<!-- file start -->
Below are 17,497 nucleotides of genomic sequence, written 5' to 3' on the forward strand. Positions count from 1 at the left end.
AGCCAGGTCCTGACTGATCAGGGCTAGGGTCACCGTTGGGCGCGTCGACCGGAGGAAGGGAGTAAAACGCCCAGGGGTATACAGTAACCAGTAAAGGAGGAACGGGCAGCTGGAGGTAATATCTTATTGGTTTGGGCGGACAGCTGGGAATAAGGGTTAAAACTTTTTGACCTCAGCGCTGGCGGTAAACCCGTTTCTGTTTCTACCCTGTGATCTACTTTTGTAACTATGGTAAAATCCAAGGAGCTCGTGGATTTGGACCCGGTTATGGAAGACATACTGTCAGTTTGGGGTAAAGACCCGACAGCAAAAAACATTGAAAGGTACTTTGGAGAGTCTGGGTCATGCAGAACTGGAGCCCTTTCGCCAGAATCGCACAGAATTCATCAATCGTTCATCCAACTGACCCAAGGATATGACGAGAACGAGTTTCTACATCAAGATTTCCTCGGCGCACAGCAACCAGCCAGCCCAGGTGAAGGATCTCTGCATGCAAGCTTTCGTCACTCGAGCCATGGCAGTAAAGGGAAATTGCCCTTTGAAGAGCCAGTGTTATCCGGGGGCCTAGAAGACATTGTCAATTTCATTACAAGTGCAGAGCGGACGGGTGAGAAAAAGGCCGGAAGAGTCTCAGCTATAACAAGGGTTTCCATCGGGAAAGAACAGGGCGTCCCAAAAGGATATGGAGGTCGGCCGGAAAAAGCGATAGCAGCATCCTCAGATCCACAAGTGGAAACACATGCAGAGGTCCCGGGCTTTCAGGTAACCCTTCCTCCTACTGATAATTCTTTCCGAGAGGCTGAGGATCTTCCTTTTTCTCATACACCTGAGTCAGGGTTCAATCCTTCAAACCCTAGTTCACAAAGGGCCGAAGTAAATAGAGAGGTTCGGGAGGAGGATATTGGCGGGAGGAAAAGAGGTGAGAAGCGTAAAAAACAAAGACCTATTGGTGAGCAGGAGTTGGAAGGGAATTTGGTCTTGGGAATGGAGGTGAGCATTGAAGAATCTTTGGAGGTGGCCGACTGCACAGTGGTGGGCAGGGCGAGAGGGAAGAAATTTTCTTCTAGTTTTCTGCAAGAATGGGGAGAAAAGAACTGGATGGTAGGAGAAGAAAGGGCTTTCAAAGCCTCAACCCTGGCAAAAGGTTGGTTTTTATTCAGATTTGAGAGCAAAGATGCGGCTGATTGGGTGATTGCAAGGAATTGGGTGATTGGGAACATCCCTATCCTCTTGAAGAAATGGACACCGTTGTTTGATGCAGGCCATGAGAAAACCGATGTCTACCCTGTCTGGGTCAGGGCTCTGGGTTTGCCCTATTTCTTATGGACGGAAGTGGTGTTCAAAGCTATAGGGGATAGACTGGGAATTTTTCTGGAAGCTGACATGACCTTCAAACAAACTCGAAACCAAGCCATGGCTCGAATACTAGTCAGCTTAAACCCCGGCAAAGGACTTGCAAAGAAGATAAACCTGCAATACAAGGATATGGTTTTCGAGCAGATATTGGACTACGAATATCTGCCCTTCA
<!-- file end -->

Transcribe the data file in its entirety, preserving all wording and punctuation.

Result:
Below are 17,497 nucleotides of genomic sequence, written 5' to 3' on the forward strand. Positions count from 1 at the left end.
AGCCAGGTCCTGACTGATCAGGGCTAGGGTCACCGTTGGGCGCGTCGACCGGAGGAAGGGAGTAAAACGCCCAGGGGTATACAGTAACCAGTAAAGGAGGAACGGGCAGCTGGAGGTAATATCTTATTGGTTTGGGCGGACAGCTGGGAATAAGGGTTAAAACTTTTTGACCTCAGCGCTGGCGGTAAACCCGTTTCTGTTTCTACCCTGTGATCTACTTTTGTAACTATGGTAAAATCCAAGGAGCTCGTGGATTTGGACCCGGTTATGGAAGACATACTGTCAGTTTGGGGTAAAGACCCGACAGCAAAAAACATTGAAAGGTACTTTGGAGAGTCTGGGTCATGCAGAACTGGAGCCCTTTCGCCAGAATCGCACAGAATTCATCAATCGTTCATCCAACTGACCCAAGGATATGACGAGAACGAGTTTCTACATCAAGATTTCCTCGGCGCACAGCAACCAGCCAGCCCAGGTGAAGGATCTCTGCATGCAAGCTTTCGTCACTCGAGCCATGGCAGTAAAGGGAAATTGCCCTTTGAAGAGCCAGTGTTATCCGGGGGCCTAGAAGACATTGTCAATTTCATTACAAGTGCAGAGCGGACGGGTGAGAAAAAGGCCGGAAGAGTCTCAGCTATAACAAGGGTTTCCATCGGGAAAGAACAGGGCGTCCCAAAAGGATATGGAGGTCGGCCGGAAAAAGCGATAGCAGCATCCTCAGATCCACAAGTGGAAACACATGCAGAGGTCCCGGGCTTTCAGGTAACCCTTCCTCCTACTGATAATTCTTTCCGAGAGGCTGAGGATCTTCCTTTTTCTCATACACCTGAGTCAGGGTTCAATCCTTCAAACCCTAGTTCACAAAGGGCCGAAGTAAATAGAGAGGTTCGGGAGGAGGATATTGGCGGGAGGAAAAGAGGTGAGAAGCGTAAAAAACAAAGACCTATTGGTGAGCAGGAGTTGGAAGGGAATTTGGTCTTGGGAATGGAGGTGAGCATTGAAGAATCTTTGGAGGTGGCCGACTGCACAGTGGTGGGCAGGGCGAGAGGGAAGAAATTTTCTTCTAGTTTTCTGCAAGAATGGGGAGAAAAGAACTGGATGGTAGGAGAAGAAAGGGCTTTCAAAGCCTCAACCCTGGCAAAAGGTTGGTTTTTATTCAGATTTGAGAGCAAAGATGCGGCTGATTGGGTGATTGCAAGGAATTGGGTGATTGGGAACATCCCTATCCTCTTGAAGAAATGGACACCGTTGTTTGATGCAGGCCATGAGAAAACCGATGTCTACCCTGTCTGGGTCAGGGCTCTGGGTTTGCCCTATTTCTTATGGACGGAAGTGGTGTTCAAAGCTATAGGGGATAGACTGGGAATTTTTCTGGAAGCTGACATGACCTTCAAACAAACTCGAAACCAAGCCATGGCTCGAATACTAGTCAGCTTAAACCCCGGCAAAGGACTTGCAAAGAAGATAAACCTGCAATACAAGGATATGGTTTTCGAGCAGATATTGGACTACGAATATCTGCCCTTCA